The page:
Alison John |

A few weeks ago, I volunteered at Professor Eleanor Dickey’s Ancient Schoolroom (at the University of Reading) where I had the rare opportunity to see my research come to life. I wanted to participate in the Schoolroom because I hugely admire Professor Dickey’s research and I thought it would be fun. I had no idea how beneficial it would be for my teaching skills and my own PhD.

The Reading Ancient Schoolroom is unique in Britain (and the world), and is the closest thing to experiencing ancient education, barring actual time-travel. Since my PhD thesis is a cultural history of education in Late Roman Gaul, I jumped at the chance to take part!

Everything in and about the Schoolroom – from the clothing students and teachers wear, the appearance of the classroom, to the exercises and materials used – is as authentic as possible. Professor Dickey has thought of everything and has drawn on her extensive research on ancient school texts and education in order to create this incredible experience. Every aspect of the Schoolroom is based on primary evidence from the ancient world.

The rationale behind the Schoolroom to show modern schoolchildren (aged 10 – 14) how ancient education worked. The school was based on schools in the forth-century AD, as this is the time and place where we have the most evidence about ancient education. We set up a replica ancient Schoolroom, complete with poems painted on the schoolroom walls, a straw-strewn floor and fake windows with a view of the Nile.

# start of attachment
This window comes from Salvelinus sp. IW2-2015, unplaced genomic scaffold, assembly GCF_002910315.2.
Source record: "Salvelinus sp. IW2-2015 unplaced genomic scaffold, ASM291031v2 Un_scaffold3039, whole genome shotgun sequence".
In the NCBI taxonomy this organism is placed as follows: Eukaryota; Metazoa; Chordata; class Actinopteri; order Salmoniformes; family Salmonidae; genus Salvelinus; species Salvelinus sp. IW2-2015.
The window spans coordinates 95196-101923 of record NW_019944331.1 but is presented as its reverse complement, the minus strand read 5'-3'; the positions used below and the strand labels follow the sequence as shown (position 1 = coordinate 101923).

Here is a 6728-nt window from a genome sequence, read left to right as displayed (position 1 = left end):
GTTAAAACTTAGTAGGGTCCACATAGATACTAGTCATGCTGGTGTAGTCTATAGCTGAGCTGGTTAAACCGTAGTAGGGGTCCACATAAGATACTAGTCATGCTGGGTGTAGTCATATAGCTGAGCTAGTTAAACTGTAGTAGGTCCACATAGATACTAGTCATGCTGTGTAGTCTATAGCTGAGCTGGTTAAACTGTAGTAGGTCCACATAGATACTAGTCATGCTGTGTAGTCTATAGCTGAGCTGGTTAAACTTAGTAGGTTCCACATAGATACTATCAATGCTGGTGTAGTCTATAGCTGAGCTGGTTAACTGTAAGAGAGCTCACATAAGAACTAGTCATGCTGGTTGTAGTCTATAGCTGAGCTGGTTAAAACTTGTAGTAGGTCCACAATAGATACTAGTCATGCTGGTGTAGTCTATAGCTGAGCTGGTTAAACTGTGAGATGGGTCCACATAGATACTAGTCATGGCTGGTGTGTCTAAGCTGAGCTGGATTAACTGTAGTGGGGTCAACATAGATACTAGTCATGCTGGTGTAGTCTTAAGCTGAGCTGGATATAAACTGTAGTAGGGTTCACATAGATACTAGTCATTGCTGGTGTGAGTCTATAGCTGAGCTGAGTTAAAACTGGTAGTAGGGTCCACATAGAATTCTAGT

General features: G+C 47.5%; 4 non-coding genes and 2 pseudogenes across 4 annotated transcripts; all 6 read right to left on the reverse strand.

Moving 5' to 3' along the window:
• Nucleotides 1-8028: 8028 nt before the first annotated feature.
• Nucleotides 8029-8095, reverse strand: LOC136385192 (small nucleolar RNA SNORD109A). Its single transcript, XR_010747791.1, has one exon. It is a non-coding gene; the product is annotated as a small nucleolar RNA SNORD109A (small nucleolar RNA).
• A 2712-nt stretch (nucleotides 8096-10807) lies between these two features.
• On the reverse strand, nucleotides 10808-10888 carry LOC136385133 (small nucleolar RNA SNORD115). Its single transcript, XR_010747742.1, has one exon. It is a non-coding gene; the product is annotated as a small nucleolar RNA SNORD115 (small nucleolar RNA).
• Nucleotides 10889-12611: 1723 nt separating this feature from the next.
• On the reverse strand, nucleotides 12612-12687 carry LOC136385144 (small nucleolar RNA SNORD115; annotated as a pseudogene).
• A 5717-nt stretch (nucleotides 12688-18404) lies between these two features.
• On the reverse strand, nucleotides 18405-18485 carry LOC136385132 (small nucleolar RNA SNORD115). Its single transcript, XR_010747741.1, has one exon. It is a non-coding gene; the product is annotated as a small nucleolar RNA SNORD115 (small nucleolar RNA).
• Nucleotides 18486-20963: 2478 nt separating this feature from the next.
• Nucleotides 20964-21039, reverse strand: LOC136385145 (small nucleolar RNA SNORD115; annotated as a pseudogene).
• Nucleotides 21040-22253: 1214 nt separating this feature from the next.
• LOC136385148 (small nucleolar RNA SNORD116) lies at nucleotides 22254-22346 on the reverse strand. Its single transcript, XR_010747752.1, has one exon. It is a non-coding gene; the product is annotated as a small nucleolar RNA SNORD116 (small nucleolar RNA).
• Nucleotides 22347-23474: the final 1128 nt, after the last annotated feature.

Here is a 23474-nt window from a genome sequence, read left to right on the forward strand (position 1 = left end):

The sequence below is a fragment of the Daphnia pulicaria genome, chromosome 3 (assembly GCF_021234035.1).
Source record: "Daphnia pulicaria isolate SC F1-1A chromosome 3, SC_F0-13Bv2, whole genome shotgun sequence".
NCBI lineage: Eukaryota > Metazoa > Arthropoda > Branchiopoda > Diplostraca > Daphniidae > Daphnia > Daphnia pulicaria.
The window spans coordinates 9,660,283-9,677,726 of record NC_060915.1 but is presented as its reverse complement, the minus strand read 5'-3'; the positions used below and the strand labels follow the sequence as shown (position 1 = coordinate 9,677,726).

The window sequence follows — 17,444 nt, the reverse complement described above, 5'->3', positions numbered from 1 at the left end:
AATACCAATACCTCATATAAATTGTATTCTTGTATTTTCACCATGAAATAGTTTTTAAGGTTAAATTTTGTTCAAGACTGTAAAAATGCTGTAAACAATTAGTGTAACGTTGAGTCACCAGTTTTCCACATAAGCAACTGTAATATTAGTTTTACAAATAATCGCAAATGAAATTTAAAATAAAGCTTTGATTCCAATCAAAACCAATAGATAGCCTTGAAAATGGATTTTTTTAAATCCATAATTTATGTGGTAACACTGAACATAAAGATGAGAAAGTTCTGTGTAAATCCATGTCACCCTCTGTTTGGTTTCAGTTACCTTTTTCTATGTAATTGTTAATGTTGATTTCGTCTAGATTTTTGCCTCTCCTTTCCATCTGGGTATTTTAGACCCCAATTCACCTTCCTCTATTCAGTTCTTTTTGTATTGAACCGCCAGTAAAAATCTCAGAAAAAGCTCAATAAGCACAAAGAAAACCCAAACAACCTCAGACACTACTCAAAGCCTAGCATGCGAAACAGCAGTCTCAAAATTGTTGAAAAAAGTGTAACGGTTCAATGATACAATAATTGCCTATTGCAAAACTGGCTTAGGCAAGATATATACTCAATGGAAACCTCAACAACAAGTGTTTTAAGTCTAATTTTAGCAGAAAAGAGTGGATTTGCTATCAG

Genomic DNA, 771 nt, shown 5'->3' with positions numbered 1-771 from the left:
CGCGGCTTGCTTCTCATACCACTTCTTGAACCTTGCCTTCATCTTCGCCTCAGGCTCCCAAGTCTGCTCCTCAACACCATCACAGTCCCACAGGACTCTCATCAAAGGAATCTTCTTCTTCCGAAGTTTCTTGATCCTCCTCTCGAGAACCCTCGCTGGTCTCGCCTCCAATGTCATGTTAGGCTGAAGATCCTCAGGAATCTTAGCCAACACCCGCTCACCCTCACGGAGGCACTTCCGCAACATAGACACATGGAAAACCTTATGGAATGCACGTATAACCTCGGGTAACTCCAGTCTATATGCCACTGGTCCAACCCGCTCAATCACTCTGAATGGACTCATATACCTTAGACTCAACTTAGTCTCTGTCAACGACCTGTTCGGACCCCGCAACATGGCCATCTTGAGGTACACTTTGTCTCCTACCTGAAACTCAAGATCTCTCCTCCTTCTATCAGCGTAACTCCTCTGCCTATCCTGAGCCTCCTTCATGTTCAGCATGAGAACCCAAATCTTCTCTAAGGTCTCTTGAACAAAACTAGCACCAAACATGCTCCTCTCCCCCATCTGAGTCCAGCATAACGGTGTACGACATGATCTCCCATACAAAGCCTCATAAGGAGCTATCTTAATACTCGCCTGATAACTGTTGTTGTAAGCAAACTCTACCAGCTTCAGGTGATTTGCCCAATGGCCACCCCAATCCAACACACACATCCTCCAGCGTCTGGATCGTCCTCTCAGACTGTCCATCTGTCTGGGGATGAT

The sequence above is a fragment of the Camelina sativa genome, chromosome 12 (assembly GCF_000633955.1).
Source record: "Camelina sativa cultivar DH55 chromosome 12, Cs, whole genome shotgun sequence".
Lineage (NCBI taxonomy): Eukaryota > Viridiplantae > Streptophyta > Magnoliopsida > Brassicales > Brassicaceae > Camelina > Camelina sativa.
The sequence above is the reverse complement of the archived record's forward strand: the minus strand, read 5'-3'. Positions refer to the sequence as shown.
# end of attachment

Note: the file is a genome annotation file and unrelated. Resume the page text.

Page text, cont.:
Before entering the Schoolroom, students and teachers had to dress like Romans. This meant tunics, Roman shoes (amazingly comfy and available from the Roman Shop), and taking off anything modern, including glasses and watches. Like I said, everything had to be strictly authentic!

Once kitted out, students would enter the Schoolroom one at a time. This is important as unlike modern classrooms, in the Ancient world there was no set time for school to begin. Students would arrive whenever they wanted, as an ancient teacher did not teach a group of students all at once. Instead, each student would approach a teacher individually, and would be handed their task. The student would progress at his or her own pace, and come back to the teacher for corrections and guidance.